Saturday, December 8, 2007

Flaws in an International Nutrition Icon: The USDA Food Pyramid

(This post is part of an assignment for the class I am taking, Global Impact of New Communication Technologies at the School of Journalism and Mass Communication, University of North Carolina at Chapel Hill. This is the abstract for and link to my final essay.)

By Marcie Barnes


The familiar Food Guide Pyramid and the newer MyPyramid from the United States Department of Agriculture are widely used graphical representations of what the government agency deems to be appropriate proportions of different kinds of foods for the American public. These icons are used to educate people, including children, on what they should be eating. The International community and press also frequently reference this source. This paper examines the flaws in the old and new food pyramids by investigating scientific research, including that which the Pyramid’s critics use to back up their claims, and explores the reasons why the government agency is seemingly ignoring the science. In addition, this paper proposes a new “food continuum” as a better way to graphically represent the dietary needs of the human body in a way that is easy to understand for the unhealthiest segment of our population: the poor.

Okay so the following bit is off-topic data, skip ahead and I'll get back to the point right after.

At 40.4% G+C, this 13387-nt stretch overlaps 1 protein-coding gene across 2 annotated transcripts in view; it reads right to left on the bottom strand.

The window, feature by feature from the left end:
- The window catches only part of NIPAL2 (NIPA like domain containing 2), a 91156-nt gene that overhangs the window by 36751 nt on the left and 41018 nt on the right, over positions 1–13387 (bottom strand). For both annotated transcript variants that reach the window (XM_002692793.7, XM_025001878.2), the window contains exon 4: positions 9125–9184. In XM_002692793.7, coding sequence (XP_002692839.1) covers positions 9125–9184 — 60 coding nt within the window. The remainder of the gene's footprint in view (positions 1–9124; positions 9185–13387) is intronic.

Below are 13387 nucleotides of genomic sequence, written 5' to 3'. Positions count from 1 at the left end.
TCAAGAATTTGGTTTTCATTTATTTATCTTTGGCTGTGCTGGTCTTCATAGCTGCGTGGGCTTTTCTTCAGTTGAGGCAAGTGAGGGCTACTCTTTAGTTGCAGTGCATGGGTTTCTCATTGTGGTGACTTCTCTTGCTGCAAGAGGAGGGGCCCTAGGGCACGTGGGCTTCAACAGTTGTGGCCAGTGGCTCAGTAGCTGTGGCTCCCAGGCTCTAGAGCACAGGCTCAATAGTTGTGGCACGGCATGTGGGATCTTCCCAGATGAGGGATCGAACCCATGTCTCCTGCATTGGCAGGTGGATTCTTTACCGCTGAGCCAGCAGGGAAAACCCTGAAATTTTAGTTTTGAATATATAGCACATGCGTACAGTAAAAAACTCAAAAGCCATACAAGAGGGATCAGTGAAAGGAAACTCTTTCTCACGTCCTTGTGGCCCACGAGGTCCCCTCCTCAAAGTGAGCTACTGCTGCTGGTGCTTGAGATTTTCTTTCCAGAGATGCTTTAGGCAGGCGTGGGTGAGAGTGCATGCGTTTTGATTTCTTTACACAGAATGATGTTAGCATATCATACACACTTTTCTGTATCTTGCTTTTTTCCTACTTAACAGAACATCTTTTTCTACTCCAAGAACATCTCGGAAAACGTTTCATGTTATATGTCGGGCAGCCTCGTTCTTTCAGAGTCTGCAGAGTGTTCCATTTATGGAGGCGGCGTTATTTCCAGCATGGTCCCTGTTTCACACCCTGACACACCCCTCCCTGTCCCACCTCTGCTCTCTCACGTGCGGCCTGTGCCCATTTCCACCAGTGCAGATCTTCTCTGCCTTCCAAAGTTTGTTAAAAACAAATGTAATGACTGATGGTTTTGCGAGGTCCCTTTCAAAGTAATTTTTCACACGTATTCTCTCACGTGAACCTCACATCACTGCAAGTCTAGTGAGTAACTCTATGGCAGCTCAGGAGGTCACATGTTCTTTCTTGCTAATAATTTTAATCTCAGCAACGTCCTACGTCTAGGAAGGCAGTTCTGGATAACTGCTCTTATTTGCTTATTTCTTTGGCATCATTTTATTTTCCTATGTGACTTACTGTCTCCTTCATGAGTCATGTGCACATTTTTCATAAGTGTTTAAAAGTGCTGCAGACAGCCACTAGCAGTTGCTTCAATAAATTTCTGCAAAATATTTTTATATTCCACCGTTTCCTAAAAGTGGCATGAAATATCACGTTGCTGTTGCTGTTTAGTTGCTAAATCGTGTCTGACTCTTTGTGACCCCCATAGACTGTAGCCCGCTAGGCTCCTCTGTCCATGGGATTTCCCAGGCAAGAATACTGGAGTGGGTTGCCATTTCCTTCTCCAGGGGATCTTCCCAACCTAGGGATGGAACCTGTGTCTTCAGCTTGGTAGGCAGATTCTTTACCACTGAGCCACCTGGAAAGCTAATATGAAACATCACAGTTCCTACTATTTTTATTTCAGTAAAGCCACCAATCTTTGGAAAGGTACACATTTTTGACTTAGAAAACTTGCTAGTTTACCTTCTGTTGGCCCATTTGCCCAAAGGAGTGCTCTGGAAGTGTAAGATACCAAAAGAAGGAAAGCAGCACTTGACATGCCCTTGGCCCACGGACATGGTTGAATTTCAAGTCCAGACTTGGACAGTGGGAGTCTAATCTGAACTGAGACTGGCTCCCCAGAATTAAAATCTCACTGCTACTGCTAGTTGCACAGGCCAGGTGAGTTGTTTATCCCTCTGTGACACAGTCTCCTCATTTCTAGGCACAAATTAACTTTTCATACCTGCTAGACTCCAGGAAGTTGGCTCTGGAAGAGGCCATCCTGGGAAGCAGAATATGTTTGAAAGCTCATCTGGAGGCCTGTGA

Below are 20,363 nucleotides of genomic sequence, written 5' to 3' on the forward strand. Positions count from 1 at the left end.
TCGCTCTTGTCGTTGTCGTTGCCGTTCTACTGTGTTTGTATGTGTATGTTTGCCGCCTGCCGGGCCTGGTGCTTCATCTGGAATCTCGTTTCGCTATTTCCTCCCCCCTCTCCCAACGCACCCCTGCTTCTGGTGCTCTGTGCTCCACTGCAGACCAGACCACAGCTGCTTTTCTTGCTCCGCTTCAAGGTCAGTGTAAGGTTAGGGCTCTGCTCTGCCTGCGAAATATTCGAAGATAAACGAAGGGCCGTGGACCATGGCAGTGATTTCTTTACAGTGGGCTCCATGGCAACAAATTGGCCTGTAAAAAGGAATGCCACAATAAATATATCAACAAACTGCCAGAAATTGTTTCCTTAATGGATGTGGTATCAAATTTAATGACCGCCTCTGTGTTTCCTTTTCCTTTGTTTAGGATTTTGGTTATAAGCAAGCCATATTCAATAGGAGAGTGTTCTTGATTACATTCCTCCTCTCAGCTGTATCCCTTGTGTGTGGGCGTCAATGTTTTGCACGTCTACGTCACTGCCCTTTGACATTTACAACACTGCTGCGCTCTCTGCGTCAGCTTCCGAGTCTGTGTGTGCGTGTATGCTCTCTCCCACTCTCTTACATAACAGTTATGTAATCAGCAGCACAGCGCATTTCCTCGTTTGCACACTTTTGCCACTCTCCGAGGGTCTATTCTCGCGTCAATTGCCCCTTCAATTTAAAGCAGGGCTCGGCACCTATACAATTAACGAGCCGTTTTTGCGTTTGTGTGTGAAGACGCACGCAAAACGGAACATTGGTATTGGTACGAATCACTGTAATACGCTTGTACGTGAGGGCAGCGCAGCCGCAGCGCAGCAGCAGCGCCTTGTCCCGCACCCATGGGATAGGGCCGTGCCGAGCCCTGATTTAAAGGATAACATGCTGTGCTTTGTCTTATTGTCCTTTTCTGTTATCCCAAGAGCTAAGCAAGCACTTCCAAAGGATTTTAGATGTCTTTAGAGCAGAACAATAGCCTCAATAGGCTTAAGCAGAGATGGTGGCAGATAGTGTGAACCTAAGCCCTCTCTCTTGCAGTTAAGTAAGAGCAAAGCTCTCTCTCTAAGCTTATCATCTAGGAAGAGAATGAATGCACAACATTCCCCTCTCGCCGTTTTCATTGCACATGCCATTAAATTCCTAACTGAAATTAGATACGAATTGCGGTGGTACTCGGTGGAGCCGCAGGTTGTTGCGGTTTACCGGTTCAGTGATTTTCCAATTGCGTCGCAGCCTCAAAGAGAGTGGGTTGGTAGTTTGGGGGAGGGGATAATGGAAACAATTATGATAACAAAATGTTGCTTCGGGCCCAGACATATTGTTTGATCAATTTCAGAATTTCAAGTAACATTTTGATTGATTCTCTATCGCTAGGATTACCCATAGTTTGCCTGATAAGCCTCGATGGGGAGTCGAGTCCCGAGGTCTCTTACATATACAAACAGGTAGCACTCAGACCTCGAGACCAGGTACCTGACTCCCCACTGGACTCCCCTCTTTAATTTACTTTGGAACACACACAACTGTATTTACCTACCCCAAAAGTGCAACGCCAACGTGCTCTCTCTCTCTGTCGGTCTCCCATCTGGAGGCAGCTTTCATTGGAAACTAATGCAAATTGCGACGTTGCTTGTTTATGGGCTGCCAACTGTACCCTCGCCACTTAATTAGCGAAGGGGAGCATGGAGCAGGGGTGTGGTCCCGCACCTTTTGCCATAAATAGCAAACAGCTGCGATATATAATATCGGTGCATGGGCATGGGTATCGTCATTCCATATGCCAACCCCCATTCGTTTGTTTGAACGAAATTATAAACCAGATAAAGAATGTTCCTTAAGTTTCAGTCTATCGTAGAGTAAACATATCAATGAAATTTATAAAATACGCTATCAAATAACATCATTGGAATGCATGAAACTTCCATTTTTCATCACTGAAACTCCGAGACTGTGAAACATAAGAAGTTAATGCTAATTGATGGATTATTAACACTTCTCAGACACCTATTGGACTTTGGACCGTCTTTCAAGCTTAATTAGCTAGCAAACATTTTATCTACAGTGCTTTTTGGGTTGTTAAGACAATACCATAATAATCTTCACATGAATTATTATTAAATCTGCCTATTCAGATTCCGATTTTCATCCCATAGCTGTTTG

To read the paper in its entirety, click here.

1 comment:

Marcie Barnes said...

If you would like to read what blogger Brian White said about my essay, go here: